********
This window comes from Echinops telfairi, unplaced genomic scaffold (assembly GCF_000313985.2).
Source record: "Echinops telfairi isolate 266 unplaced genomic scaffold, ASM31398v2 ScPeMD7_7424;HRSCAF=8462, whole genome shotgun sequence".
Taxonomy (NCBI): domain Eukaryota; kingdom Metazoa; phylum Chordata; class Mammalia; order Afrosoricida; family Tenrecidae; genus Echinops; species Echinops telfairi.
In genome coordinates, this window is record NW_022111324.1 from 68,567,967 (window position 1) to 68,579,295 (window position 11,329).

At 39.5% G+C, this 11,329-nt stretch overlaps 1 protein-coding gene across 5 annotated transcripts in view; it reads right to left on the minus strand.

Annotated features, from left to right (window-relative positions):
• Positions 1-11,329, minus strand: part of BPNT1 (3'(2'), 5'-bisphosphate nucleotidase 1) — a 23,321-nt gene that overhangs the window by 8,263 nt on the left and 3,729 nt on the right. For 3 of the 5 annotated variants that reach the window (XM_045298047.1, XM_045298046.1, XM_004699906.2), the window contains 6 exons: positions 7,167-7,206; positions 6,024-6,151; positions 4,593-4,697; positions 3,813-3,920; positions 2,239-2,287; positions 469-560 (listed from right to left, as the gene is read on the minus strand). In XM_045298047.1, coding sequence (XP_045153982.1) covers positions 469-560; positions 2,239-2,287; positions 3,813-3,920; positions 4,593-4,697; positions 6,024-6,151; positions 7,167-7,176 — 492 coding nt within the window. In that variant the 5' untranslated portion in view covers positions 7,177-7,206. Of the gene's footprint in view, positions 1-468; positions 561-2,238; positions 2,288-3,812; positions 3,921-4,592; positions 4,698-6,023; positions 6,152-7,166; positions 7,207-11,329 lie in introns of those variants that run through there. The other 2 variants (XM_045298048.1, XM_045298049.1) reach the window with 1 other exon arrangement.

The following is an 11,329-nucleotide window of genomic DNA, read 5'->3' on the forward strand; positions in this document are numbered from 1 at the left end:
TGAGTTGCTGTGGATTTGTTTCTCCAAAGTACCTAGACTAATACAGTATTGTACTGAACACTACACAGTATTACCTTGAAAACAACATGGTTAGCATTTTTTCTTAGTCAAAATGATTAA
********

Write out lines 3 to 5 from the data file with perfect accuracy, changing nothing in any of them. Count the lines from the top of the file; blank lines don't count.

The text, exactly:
Taxonomy (NCBI): domain Eukaryota; kingdom Metazoa; phylum Chordata; class Mammalia; order Afrosoricida; family Tenrecidae; genus Echinops; species Echinops telfairi.
In genome coordinates, this window is record NW_022111324.1 from 68,567,967 (window position 1) to 68,579,295 (window position 11,329).

At 39.5% G+C, this 11,329-nt stretch overlaps 1 protein-coding gene across 5 annotated transcripts in view; it reads right to left on the minus strand.